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She said she (hadn't, hasn't) seen him since she left Moscow.

We (had lived, have lived) in this flat since we got married.

In the test the right answers are hasn't seen and had lived. Why? The two sentences have the same construction (since).

(Men's, men's) chancing room.

I think, man's.

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red train 520In the test the right answers are hasn't seen and had lived. Why? The two sentences have the same construction (since).

If I were taking that test, I would have put two wrong answers.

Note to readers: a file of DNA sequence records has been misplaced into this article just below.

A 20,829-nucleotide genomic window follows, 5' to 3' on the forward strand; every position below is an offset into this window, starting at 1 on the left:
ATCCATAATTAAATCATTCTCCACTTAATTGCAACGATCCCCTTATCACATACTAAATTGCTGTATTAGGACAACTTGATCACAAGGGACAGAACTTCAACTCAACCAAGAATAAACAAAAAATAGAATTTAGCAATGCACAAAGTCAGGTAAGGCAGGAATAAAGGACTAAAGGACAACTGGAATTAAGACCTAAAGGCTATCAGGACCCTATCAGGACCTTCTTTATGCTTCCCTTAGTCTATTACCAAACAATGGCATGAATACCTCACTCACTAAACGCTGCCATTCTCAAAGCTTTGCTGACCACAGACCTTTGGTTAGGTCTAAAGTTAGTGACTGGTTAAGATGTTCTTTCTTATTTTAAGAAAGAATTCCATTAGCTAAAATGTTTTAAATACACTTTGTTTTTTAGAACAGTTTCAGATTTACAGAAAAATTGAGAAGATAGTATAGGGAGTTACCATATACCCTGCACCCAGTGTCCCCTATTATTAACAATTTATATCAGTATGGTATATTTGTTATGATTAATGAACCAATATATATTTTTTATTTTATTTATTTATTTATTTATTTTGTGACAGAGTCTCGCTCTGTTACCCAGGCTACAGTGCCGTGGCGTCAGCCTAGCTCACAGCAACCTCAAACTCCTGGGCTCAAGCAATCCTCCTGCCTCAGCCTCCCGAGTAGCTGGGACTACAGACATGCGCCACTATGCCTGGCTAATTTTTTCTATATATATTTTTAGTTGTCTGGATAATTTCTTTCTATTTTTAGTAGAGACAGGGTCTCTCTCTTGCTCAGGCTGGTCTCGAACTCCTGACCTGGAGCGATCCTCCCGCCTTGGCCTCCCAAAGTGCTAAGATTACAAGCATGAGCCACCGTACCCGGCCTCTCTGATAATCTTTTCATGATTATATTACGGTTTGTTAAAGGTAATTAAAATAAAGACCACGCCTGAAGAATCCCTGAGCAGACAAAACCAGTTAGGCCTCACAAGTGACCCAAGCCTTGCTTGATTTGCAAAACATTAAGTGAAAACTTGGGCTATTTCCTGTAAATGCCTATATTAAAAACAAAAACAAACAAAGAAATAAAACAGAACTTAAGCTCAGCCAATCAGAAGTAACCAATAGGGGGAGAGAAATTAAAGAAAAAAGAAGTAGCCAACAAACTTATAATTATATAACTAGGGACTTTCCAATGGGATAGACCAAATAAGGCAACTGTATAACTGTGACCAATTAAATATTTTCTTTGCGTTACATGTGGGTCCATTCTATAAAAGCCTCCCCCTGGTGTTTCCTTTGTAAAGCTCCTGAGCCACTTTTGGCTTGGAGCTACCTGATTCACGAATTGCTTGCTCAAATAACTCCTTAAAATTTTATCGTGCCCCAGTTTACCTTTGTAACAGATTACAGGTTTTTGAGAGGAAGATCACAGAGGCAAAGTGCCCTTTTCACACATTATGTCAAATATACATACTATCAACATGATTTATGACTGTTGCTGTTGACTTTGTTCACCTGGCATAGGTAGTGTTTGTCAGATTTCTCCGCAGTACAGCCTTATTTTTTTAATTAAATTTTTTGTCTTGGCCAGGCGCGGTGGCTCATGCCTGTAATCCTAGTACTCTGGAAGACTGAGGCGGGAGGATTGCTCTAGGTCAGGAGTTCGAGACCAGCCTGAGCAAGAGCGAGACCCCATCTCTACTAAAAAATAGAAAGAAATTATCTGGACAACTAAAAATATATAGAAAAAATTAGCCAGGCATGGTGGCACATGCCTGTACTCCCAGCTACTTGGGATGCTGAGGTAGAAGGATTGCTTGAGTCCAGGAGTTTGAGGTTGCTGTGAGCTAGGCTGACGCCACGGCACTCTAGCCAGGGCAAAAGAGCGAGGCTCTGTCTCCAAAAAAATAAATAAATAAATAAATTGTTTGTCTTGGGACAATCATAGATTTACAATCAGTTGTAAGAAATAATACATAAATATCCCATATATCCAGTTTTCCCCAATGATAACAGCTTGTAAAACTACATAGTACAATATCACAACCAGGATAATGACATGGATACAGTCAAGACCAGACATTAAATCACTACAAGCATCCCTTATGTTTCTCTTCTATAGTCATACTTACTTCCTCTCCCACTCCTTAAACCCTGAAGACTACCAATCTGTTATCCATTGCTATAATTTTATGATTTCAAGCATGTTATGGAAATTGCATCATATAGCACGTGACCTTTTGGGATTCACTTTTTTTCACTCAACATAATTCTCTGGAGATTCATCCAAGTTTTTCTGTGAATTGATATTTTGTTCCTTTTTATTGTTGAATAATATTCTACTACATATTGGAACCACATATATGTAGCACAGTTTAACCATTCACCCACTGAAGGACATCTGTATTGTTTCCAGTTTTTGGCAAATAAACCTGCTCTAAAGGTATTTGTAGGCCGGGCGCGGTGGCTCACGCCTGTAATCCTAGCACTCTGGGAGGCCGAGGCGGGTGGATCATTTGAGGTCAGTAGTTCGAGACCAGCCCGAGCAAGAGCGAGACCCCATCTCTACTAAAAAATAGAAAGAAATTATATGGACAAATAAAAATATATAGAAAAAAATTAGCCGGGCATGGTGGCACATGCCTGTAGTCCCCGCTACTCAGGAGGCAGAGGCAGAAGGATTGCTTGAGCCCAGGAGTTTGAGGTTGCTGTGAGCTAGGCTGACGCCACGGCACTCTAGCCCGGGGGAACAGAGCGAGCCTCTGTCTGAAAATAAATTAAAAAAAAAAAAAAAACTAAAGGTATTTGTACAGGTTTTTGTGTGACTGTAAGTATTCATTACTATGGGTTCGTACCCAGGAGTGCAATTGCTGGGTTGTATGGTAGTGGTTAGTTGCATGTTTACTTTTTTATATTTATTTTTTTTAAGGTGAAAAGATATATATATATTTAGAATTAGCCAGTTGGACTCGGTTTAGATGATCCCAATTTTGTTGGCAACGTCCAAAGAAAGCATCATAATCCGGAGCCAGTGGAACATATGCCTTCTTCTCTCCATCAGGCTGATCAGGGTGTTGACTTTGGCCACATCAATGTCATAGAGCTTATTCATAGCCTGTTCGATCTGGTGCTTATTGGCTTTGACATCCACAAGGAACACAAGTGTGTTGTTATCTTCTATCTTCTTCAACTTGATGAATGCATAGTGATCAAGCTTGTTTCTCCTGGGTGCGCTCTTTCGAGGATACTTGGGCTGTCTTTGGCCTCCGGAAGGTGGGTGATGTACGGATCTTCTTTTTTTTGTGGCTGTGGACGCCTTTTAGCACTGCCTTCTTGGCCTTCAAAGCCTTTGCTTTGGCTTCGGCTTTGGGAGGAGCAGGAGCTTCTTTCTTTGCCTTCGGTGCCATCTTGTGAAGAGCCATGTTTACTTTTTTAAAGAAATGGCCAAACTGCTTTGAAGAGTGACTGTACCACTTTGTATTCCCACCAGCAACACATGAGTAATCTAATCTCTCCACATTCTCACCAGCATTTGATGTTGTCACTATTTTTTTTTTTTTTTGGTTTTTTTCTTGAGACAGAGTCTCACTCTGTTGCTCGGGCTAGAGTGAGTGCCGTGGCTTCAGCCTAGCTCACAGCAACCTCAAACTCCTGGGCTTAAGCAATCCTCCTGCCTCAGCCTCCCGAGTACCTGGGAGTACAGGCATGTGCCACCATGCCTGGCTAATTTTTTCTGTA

red train 520She said she (hadn't, hasn't) seen him since she left Moscow.

Because she is talking in the past, "hadn't" seems a better fit, but there is nothing wrong with "hasn't" in some perfectly ordinary contexts.

red train 520We (had lived, have lived) in this flat since we got married.

"Had lived" requires a special context in the absence of which I would answer "have lived". But both are perfectly natural.

red train 520(Men's, men's) chancing room.

You mean "changing room", of course. It's "men's changing room". There is no reason. That is just the ordinary way of saying it.

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red train 520In the test the right answers are hasn't seen and had lived.

Are you sure those are right answers? They look more like the wrong answers to me.

CJ

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Comments  

I am sure. But perhaps the creator of the test was wrong.

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